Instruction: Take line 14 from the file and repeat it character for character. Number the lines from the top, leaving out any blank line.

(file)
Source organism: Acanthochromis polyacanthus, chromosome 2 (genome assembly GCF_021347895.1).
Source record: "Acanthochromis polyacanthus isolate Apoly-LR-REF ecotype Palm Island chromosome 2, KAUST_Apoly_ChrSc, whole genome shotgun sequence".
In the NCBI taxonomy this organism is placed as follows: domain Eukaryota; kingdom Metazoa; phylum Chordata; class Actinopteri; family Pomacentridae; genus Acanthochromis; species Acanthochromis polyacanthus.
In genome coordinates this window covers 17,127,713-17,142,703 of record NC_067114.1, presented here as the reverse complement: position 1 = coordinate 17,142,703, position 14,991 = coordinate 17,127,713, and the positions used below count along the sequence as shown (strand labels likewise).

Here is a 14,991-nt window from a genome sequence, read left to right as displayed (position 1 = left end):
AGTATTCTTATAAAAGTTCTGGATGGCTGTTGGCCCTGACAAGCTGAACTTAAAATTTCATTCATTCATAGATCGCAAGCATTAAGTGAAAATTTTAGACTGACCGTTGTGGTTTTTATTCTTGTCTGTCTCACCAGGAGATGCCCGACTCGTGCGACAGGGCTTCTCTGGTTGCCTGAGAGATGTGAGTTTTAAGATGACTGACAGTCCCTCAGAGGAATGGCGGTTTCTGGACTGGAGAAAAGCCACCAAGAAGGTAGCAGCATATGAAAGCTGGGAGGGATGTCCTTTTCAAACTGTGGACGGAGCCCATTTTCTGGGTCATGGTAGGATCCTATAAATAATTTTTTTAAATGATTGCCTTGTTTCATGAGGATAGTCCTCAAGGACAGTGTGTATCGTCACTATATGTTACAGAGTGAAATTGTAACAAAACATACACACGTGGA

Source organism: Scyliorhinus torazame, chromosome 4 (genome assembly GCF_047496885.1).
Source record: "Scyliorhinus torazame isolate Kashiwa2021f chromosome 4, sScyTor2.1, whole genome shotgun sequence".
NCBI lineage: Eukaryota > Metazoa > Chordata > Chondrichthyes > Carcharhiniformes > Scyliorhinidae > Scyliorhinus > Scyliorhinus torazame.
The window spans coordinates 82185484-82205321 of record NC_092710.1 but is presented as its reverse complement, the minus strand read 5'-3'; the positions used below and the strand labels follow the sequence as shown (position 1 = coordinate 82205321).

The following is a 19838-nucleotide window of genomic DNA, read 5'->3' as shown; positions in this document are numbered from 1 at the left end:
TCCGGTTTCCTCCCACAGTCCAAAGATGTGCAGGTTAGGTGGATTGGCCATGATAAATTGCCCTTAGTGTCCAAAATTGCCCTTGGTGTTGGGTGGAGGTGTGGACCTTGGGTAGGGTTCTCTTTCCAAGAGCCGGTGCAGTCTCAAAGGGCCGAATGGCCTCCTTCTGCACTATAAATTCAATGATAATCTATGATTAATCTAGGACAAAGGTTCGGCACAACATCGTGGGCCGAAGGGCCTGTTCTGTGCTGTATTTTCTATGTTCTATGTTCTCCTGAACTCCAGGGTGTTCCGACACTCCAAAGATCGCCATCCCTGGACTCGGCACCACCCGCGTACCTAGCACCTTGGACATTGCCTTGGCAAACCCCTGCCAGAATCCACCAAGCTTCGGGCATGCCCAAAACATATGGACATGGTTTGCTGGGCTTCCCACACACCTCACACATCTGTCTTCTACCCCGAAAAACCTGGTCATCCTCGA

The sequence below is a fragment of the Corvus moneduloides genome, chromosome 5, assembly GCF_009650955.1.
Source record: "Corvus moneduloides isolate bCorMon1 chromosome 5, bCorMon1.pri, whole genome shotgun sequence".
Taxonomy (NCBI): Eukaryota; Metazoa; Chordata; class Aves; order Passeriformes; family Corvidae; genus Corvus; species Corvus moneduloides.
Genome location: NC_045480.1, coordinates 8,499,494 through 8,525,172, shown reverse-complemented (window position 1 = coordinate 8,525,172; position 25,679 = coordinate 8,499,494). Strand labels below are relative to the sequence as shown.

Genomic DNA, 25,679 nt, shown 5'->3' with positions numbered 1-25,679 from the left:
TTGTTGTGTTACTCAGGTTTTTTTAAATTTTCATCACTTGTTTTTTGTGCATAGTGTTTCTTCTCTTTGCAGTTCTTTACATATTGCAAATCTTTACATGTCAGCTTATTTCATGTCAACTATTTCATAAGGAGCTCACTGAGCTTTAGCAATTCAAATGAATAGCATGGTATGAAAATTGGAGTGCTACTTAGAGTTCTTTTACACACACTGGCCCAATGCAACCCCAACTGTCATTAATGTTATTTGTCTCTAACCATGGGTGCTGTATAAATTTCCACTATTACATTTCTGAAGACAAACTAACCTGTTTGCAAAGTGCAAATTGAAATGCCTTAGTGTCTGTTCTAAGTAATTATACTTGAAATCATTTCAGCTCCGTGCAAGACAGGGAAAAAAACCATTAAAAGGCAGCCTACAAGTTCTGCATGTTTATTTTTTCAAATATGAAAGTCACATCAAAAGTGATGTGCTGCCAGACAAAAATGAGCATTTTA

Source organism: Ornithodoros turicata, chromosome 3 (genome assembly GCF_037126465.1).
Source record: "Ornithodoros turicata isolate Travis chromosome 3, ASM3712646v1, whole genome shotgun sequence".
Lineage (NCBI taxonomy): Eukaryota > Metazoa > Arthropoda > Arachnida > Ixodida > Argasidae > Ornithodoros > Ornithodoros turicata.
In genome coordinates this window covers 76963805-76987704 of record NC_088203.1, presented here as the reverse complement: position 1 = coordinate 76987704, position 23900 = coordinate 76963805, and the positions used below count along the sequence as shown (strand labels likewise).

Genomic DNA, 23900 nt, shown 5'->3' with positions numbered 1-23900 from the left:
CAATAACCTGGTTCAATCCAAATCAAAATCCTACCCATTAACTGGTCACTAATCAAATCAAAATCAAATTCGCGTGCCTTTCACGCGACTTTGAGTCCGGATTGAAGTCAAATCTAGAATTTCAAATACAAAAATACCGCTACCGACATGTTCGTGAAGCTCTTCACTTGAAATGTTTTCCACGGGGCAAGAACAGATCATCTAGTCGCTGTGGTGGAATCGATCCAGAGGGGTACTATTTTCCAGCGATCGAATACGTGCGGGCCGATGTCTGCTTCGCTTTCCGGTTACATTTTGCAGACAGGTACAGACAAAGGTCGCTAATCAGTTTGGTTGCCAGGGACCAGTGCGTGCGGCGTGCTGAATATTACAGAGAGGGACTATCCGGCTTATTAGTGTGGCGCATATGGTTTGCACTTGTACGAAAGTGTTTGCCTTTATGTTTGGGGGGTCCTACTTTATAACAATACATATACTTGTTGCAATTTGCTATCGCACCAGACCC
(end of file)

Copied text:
Source record: "Corvus moneduloides isolate bCorMon1 chromosome 5, bCorMon1.pri, whole genome shotgun sequence".